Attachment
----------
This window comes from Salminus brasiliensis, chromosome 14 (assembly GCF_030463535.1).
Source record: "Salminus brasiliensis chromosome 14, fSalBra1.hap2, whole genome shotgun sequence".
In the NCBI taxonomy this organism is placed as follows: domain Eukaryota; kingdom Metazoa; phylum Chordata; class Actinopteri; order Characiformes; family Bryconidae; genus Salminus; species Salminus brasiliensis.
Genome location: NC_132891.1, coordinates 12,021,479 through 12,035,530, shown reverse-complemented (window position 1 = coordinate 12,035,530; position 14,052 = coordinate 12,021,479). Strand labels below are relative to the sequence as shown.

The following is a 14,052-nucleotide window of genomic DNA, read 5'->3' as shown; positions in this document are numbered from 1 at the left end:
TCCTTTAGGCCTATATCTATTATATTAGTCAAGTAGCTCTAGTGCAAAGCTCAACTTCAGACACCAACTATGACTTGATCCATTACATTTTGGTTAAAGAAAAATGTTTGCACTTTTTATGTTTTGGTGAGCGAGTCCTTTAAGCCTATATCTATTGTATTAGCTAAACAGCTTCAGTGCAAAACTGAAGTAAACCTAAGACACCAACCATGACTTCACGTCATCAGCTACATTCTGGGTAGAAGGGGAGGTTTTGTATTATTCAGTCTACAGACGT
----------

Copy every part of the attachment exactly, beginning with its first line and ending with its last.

This window comes from Salminus brasiliensis, chromosome 14 (assembly GCF_030463535.1).
Source record: "Salminus brasiliensis chromosome 14, fSalBra1.hap2, whole genome shotgun sequence".
In the NCBI taxonomy this organism is placed as follows: domain Eukaryota; kingdom Metazoa; phylum Chordata; class Actinopteri; order Characiformes; family Bryconidae; genus Salminus; species Salminus brasiliensis.
Genome location: NC_132891.1, coordinates 12,021,479 through 12,035,530, shown reverse-complemented (window position 1 = coordinate 12,035,530; position 14,052 = coordinate 12,021,479). Strand labels below are relative to the sequence as shown.

The following is a 14,052-nucleotide window of genomic DNA, read 5'->3' as shown; positions in this document are numbered from 1 at the left end:
TCCTTTAGGCCTATATCTATTATATTAGTCAAGTAGCTCTAGTGCAAAGCTCAACTTCAGACACCAACTATGACTTGATCCATTACATTTTGGTTAAAGAAAAATGTTTGCACTTTTTATGTTTTGGTGAGCGAGTCCTTTAAGCCTATATCTATTGTATTAGCTAAACAGCTTCAGTGCAAAACTGAAGTAAACCTAAGACACCAACCATGACTTCACGTCATCAGCTACATTCTGGGTAGAAGGGGAGGTTTTGTATTATTCAGTCTACAGACGT